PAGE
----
Use the Noise Gate to reduce the level of sound below a specified threshold level.
A noise gate is a kind of "dynamics processor" that allows audio above a specified threshold level to pass through unaffected (gate "open"), and stops or reduces sounds below the threshold level (gate "closed").
Noise Gates may be used to cut the level of residual noise between sections of a recording. While this is essentially a very simple effect, this Noise Gate has a number of features and settings that allow it to be both effective and unobtrusive and well suited to most types of audio.
- Accessed by:
Select whether you want to apply the noise gate, or analyze the noise level:
- Gate: Apply the noise gate.
- Analyze Noise Level: Analyze the level of the selected audio. All other controls are ignored when this option is selected.
When analyzing the noise level, ensure that the start of the selection lies within a region of noise only. The measurement is taken from the first half second of the selection. The analysis displays the measured level, and suggests a setting for the Gate threshold setting.
When Link Stereo Tracks is selected (the default), the gate will work on the channels of a stereo track as a pair and change the level of both channels by the same amount when the level in both channels fall below the threshold. This option is generally recommended, but will leave low level noise un-gated if there is sound above the threshold in the other channel.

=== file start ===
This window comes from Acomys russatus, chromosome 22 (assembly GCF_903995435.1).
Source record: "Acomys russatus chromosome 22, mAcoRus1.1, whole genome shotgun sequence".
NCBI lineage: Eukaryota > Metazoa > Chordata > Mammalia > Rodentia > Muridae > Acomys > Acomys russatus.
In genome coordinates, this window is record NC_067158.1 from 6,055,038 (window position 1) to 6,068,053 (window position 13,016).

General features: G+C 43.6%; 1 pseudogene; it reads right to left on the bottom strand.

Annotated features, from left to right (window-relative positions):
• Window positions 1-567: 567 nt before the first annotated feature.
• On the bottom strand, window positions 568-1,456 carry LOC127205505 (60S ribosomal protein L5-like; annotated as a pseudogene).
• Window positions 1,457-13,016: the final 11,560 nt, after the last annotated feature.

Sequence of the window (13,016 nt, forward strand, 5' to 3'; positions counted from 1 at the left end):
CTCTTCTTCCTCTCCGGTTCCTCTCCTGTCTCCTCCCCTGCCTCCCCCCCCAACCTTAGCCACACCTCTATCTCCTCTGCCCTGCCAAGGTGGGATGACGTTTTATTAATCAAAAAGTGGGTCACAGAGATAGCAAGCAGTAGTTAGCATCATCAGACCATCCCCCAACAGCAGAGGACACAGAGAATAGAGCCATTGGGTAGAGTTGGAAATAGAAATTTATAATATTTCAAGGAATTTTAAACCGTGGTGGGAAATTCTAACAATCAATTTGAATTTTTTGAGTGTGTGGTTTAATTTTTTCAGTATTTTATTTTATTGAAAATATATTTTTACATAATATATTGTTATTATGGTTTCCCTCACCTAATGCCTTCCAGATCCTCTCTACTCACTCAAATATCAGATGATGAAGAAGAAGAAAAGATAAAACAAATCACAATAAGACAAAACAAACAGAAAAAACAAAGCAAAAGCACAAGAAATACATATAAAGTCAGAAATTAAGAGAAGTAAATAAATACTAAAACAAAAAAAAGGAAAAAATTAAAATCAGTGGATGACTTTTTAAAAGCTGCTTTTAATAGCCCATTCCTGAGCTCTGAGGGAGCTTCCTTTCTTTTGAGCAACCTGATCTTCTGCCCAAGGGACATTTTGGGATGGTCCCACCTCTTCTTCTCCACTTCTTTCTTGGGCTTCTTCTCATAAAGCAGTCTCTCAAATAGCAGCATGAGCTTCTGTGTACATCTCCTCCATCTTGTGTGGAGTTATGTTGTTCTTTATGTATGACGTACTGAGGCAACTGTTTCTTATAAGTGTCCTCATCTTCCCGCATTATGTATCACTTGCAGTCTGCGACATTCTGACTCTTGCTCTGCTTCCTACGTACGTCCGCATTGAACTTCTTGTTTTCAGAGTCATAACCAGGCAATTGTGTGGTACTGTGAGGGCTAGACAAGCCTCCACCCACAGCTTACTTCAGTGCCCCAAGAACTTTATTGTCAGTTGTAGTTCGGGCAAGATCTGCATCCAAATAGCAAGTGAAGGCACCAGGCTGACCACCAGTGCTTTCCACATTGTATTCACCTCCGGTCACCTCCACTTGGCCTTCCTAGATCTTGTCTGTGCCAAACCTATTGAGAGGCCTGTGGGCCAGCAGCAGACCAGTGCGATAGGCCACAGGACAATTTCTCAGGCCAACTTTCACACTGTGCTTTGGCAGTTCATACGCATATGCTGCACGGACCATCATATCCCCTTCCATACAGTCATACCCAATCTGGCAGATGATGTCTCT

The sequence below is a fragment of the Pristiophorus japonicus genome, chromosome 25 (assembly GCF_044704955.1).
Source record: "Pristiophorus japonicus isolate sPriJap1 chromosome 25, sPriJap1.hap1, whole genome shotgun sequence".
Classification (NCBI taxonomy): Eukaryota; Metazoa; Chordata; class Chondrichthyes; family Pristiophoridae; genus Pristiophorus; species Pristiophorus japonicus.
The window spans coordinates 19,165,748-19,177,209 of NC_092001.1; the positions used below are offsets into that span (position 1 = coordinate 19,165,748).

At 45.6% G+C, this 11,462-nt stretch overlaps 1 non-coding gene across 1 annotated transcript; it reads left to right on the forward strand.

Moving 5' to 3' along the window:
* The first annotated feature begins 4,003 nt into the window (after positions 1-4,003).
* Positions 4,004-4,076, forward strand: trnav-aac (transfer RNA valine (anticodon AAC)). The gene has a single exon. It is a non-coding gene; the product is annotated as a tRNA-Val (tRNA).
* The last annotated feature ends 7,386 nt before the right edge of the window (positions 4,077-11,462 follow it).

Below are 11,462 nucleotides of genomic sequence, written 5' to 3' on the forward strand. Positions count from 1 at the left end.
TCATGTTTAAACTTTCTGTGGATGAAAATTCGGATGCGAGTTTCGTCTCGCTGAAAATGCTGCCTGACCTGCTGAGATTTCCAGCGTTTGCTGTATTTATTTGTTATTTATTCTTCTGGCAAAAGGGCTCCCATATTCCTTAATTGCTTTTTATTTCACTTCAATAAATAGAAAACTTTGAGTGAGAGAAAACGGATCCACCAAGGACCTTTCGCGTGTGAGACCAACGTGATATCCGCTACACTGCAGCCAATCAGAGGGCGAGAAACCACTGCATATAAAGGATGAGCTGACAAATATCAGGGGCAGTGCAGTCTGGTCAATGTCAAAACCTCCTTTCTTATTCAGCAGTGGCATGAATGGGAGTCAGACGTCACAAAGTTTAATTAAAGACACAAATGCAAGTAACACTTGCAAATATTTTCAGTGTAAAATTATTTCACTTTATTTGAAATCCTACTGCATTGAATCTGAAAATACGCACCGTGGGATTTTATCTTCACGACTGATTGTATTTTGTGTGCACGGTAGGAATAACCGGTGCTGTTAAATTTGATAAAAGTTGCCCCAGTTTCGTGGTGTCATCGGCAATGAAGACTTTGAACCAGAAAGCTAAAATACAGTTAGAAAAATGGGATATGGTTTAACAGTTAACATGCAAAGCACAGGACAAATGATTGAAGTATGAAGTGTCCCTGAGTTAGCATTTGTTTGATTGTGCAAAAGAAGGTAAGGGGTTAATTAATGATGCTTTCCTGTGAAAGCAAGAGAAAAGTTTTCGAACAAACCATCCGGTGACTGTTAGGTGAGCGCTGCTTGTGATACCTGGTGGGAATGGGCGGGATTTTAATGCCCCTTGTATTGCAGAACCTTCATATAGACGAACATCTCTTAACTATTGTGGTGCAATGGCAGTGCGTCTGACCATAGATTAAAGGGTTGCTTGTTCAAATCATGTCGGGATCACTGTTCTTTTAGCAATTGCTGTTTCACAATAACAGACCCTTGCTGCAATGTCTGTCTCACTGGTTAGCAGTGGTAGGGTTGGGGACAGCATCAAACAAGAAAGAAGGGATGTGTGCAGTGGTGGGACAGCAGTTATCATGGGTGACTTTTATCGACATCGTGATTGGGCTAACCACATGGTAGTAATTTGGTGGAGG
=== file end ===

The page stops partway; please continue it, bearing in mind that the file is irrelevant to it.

When Don't Link Stereo is selected, the gate will adjust the amplitude separately for the left and right channels of a stereo track. This may be preferred when left and right channels have unrelated sounds, such as perhaps two sides of a conversation. For conventional stereo tracks it may cause a peculiar sensation of sound moving across the stereo field.
When the audio level drops below this threshold the gate will 'close' and the output level will be reduced. When the audio level rises above this threshold the gate will 'open' and the output will return to the same level as the input.
Gate frequencies above
This slider control has a range up to 10 kHz (default = 0).
- When set to zero, the gate acts on all of the audio.
- When set above zero, the gate acts on audio frequencies above the set kHz level, and lower frequencies pass through the gate unaffected.
This option may be useful in cases where there is substantial high frequency hiss, but relatively little noise at lower frequencies.
Some noise gates refer to this control as "Range" or "Ratio".
This slider control determines the amount of attenuation (negative amplification) that is applied when the gate is "closed" (below the threshold level). At -100 dB, the gate stops the sound completely when closed, unless the "Gate frequencies above" is set higher than zero. If "Gate frequencies above" is higher than zero, the frequencies above the specified kHz level are stopped completely when the amplitude level is below the threshold.